Attorney General nominee Sen. Jeff Sessions, R-Ala., attends a meeting with Senate Judiciary Committee Chairman Chuck Grassley, R-Iowa, on Capitol Hill on Nov. 29, 2016 in Washington, D.C. Getty Images

Sen. Jeff Sessions, R-Ala., will face off against his colleagues and critics Tuesday as his attorney general confirmation hearing gets underway. Sessions, President-elect Donald Trump's pick to lead the Department of Justice, was expected to appear before the Senate Judiciary Committee at 9:30 a.m. EST.

The hearing was due to be an interesting one, given Sessions' controversial reputation among civil rights groups. You can watch a live stream of the hearing here on C-SPAN or below:

Sessions, who has been a senator for 20 years, was nominated Nov. 18 for the attorney general post, according to the committee's website. The backlash was immediate, with the NAACP issuing a statement accusing Sessions of carrying on "on an old, ugly legacy in this country’s history when civil rights for African-Americans, women and minorities were not regarded as core American values."

Much of the controversy stemmed from Sessions' 1986 hearing after then-President Ronald Reagan nominated him to be the U.S. district judge for the southern district of Alabama. During the four-day event, various attorneys accused Sessions of racist behavior, which included calling a black assistant "boy," decrying the NAACP as "un-American" and saying a white lawyer who worked for black clients was a "disgrace to his race," according to ABC News. The committee ultimately decided not to recommend Sessions to the full Senate.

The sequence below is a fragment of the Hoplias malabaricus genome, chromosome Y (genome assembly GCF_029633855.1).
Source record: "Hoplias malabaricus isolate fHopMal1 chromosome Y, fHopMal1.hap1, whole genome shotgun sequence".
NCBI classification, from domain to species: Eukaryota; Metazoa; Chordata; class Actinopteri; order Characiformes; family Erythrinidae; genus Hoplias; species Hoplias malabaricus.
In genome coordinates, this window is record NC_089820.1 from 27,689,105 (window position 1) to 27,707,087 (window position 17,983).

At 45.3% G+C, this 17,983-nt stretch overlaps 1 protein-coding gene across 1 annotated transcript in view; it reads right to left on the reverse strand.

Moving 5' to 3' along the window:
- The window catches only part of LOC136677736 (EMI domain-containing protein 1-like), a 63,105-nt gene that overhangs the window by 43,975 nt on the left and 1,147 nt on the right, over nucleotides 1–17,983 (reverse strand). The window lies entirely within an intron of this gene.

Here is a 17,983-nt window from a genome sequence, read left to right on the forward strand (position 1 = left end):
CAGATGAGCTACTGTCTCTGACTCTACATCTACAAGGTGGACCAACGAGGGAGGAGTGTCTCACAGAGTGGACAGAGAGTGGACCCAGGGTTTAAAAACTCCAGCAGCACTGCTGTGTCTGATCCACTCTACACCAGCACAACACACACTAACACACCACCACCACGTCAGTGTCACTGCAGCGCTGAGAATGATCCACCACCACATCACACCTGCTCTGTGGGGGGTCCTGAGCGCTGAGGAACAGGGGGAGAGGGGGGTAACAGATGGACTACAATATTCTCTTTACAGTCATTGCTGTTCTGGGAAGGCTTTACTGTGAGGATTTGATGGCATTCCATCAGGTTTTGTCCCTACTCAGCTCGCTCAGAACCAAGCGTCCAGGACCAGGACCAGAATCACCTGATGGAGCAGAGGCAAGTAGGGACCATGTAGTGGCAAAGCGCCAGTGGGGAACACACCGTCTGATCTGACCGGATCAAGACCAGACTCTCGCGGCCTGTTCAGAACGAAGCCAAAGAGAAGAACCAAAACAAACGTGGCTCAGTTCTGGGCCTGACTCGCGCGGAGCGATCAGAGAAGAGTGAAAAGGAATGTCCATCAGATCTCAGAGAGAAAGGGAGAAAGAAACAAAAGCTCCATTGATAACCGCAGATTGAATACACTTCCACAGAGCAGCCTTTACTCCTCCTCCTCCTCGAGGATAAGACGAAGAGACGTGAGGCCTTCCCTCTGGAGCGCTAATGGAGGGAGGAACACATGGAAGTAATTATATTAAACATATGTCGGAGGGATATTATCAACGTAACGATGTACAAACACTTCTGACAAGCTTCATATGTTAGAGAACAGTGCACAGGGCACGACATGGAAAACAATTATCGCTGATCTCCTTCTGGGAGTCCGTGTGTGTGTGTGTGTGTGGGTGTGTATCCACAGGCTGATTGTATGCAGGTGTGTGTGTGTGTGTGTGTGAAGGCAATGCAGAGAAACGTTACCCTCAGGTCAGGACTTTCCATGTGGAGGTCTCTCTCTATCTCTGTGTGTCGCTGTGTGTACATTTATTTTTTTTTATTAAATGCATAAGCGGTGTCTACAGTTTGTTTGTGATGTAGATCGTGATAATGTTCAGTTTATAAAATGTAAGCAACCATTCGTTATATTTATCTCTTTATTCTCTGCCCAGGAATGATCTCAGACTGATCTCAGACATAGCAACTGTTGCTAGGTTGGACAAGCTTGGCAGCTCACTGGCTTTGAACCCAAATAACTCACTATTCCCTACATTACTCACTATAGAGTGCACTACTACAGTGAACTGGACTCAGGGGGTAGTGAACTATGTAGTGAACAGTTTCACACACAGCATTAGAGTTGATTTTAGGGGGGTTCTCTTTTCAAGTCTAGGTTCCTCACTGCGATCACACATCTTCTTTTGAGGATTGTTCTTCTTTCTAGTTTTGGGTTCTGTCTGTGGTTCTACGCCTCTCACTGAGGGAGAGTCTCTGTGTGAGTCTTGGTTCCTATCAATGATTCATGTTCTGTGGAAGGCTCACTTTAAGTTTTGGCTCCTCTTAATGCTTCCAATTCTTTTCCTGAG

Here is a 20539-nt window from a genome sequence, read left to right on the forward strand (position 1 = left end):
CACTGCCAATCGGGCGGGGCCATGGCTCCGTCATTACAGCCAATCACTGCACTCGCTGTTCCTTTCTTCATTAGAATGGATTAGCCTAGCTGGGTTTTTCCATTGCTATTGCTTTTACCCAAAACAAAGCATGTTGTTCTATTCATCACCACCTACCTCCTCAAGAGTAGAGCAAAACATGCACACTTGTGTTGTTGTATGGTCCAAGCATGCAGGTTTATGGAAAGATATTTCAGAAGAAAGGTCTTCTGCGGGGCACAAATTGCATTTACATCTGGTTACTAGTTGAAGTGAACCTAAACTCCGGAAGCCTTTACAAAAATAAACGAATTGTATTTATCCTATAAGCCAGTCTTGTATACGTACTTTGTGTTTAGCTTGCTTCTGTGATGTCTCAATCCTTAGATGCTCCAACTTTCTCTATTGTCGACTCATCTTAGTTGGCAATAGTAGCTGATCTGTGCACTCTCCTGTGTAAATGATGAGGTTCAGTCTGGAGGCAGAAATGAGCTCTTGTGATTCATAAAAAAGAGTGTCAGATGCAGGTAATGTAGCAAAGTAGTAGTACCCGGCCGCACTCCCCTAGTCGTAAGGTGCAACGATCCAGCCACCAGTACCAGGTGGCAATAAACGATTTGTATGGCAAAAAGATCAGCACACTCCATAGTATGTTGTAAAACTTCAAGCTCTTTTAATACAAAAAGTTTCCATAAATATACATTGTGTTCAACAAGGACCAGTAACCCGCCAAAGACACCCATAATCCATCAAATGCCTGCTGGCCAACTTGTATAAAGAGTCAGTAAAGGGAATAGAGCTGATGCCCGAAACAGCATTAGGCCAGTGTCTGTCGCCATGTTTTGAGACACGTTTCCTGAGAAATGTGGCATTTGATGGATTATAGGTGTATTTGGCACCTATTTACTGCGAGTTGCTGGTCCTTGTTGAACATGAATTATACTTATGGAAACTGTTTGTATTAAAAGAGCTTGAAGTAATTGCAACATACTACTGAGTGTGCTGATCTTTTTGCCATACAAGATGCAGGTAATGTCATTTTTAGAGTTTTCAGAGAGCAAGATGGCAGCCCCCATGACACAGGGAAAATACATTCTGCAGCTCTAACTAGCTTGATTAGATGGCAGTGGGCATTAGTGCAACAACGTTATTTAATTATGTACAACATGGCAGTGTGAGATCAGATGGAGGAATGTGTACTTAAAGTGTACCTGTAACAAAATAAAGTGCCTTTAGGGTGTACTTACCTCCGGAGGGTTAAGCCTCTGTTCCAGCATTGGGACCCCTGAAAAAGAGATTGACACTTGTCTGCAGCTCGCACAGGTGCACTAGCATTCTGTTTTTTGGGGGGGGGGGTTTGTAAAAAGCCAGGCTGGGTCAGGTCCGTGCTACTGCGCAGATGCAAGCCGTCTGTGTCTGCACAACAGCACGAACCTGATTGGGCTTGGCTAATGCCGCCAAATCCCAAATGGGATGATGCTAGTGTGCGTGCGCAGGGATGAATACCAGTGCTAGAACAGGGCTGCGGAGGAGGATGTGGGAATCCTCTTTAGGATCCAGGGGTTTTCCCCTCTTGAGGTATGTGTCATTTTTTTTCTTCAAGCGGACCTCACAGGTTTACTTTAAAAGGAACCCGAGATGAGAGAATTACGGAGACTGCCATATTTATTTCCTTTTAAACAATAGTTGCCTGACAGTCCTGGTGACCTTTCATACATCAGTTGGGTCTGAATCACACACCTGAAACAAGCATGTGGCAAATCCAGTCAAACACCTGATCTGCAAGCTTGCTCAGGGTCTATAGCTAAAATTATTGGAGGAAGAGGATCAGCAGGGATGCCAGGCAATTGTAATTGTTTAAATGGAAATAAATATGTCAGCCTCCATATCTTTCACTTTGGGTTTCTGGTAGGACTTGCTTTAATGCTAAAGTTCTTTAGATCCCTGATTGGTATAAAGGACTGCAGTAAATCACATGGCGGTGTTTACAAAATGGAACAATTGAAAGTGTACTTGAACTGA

Despite the debate around Sessions — which last week included the arrest of several NAACP leaders who staged a sit-in at his office — the Trump transition team has defended the president-elect's choice. Ken Blackwell, who leads Trump's domestic transition team, pointed to Sessions' support of the Voting Rights Act in a recent interview with International Business Times.

"I think he is a friend of civil rights activists who are looking for a balance and fairness in our judicial system — he is a leading advocate for the rule of law," Blackwell told IBT.

However, at least two prominent black lawmakers disagree — and plan to take action Tuesday. Sen. Cory Booker, D-N.J., and Rep. John Lewis, D-Ga., have both announced they intend to testify against Sessions during the hearing, CNN reported.

The hearing will also likely include discussions about drug policy, immigration and the role of law enforcement in various communities, according to CBS News.